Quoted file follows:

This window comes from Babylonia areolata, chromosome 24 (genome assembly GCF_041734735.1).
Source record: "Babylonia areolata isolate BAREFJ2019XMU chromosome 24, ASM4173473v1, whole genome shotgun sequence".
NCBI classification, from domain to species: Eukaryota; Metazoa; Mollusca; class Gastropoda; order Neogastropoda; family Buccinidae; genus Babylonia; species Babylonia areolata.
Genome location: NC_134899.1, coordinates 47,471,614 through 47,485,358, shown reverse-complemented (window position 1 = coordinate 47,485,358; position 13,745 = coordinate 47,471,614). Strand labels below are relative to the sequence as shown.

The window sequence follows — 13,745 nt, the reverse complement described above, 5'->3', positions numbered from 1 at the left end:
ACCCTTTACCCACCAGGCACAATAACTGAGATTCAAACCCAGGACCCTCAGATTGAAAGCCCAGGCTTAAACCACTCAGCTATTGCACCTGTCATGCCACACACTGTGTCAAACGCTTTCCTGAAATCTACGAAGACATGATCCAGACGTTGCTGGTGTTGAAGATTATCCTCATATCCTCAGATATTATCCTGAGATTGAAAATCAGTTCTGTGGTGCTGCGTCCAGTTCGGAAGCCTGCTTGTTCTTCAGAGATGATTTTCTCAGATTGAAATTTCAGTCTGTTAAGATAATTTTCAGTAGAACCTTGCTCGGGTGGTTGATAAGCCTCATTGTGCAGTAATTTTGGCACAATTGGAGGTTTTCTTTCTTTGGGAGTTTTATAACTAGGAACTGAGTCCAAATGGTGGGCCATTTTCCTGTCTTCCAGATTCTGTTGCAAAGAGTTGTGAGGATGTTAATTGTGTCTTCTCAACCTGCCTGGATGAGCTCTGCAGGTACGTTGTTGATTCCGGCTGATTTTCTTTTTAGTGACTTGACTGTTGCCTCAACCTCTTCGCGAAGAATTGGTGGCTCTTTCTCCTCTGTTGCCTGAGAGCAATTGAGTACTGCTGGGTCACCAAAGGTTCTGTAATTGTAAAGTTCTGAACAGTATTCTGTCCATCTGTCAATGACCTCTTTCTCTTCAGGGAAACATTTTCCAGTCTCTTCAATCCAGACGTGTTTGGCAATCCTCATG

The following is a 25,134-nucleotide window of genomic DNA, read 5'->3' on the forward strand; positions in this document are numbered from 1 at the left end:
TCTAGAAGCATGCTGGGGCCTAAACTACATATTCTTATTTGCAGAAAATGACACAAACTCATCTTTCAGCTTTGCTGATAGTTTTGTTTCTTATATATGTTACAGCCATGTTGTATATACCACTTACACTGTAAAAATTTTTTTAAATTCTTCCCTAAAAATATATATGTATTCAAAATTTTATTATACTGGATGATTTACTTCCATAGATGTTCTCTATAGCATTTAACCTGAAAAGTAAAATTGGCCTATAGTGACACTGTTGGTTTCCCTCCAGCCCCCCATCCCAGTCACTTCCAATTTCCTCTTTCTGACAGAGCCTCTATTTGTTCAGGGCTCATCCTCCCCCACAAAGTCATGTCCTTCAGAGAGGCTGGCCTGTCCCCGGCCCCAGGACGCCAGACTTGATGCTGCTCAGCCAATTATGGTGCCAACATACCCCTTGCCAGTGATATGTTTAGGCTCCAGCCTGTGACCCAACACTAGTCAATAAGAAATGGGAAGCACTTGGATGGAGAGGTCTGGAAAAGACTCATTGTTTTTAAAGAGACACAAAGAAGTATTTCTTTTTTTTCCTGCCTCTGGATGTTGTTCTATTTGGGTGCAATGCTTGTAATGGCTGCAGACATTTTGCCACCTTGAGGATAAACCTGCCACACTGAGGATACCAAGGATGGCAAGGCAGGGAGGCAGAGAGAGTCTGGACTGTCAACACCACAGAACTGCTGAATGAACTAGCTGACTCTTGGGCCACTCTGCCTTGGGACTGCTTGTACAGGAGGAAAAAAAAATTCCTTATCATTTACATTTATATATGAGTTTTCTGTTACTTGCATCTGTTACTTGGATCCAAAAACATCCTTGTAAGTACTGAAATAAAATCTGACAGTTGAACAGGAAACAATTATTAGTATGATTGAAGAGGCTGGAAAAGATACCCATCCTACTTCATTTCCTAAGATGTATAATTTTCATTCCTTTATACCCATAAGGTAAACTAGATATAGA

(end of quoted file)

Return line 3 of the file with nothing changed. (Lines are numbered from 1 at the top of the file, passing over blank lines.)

NCBI classification, from domain to species: Eukaryota; Metazoa; Mollusca; class Gastropoda; order Neogastropoda; family Buccinidae; genus Babylonia; species Babylonia areolata.